Microsoft Interview Questions
Since their HQs are a veritable stone’s throw from one another across Lake Washington, Microsoft and Amazon have probably shared more than a few HR personnel, so you may expect their interviews would be much the same. Microsoft too has been known to throw out the oddball question to gauge how well a prospective employee would mesh with the Redmond clan.
(By the way, if you ever do get the occasion to visit the Microsoft campus in Redmond, do so. It is a mighty impressive place, for sheer size, if for nothing else. They have a soccer field and even built several overpasses across the freeway to facilitate travel from one side of the campus to the other.)
As with Amazon, you’ll probably be asked about past experiences, what specific projects you enjoyed working on, and why you are interested in Microsoft. Most interviewees indicate that as a common thread, but again, you will get similar questions from virtually any company, whether the job is IT oriented or not.
Product Related Questions
Microsoft makes omnipresent products the Redmond company is very proud of. You will probably be asked about them. You should enter into any interview with a strong knowledge of the company and their products and/or services.
This is demonstrated by this 3-part question, recently fielded by a Microsoft recruit :
What’s your favorite Microsoft product?
Which do you use the most?
What are three things you’d improve on it?
If you are going to be interviewing for a software position that has anything to do with UI design think about things from the end user’s perspective. Despite all the jokes out there about Microsoft, that is what they do, so you should demonstrate that you do likewise. To facilitate that, ask the interviewer questions regarding the problem so you have a better grasp of exactly what they’re asking you to create.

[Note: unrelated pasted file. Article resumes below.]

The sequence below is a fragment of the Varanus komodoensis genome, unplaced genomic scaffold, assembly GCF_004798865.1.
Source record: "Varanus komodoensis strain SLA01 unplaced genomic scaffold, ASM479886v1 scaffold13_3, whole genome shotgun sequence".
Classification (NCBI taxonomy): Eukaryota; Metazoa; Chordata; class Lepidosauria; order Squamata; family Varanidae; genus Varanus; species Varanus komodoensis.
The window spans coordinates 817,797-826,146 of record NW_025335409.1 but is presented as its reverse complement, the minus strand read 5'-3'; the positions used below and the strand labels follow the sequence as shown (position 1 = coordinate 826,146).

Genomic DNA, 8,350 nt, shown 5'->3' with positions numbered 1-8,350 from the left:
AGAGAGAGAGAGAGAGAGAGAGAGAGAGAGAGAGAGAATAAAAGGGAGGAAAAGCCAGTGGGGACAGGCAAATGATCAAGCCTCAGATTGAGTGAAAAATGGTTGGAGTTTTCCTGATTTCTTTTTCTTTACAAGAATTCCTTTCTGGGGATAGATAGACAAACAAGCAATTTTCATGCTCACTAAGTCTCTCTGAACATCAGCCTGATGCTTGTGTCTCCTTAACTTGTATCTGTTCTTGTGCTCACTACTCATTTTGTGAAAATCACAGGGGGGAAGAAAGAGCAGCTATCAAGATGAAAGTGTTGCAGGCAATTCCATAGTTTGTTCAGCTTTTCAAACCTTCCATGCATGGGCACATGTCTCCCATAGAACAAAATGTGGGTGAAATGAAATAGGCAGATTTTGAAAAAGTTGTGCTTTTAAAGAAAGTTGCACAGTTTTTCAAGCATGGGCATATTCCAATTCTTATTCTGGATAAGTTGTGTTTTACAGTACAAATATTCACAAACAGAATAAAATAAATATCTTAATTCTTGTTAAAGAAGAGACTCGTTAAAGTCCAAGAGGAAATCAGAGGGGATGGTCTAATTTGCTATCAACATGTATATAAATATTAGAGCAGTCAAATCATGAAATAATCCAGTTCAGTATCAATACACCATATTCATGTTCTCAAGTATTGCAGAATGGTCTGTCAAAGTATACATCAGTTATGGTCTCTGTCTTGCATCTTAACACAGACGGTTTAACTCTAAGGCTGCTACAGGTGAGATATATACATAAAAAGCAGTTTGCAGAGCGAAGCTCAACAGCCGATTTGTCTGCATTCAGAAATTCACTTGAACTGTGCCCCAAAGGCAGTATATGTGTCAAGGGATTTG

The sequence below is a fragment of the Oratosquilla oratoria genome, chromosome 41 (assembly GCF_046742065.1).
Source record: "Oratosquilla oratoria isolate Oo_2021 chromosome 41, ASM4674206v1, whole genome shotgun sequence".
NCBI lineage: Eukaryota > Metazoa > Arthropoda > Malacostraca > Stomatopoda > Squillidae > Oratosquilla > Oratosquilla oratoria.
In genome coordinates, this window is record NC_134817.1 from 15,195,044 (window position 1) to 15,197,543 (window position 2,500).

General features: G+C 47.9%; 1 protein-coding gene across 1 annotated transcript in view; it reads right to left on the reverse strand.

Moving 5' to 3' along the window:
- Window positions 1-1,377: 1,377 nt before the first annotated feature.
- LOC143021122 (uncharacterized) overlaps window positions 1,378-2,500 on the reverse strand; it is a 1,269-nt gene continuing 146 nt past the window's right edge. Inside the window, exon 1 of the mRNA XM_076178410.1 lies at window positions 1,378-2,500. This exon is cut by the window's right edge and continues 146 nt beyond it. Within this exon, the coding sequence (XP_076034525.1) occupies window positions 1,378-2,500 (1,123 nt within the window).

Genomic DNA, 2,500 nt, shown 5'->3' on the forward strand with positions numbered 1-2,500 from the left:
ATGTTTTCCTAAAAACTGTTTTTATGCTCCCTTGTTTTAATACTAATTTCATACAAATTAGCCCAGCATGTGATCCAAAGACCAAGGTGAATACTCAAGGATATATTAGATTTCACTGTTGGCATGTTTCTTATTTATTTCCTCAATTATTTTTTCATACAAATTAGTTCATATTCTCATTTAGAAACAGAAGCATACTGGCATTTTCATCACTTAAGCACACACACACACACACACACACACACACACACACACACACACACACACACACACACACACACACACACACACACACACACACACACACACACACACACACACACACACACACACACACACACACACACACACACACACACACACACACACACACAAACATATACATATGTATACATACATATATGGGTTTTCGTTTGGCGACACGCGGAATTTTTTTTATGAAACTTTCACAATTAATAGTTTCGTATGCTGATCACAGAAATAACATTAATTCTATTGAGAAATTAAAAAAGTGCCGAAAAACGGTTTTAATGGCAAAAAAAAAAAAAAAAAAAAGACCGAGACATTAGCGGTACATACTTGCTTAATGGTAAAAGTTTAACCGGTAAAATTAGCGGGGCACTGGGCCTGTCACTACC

It’s Microsoft. If you’re going for a software engineering position, You can expect some questions on .NET Frameworks, such as knowing the difference between it and Java, and generally what it is, and how to implement it on different projects.
Know how to find the lowest common ancestor in the binary tree, Such tree-related questions are common.
One interviewee recently reported this question on algorithm design: Design an algorithm to find all words in a 4*4 box.
You will want to have a comprehensive knowledge of algorithms and data structures because they will ask at least one question about them at some point during the interview. Make sure your test cases are well organized, make sense, and you can explain why you chose to do things the way you did.
If you are interviewing for an IT job such as a network admin position, with a smaller, non-technical firm, you may well avoid many of the more technical questions. This is because you will be the main technical resource for the company, and the interviewer will probably know very little about the nuts and bolts of your job.
In that case, be prepared to answer the normal, interview style questions about your background and experience. It will be your personality, experience, certificates, and schooling that will land you the job in this case, not the difference between IPv4 and Ipv6. Your interviewer wouldn’t know a packet if it hit them on the head.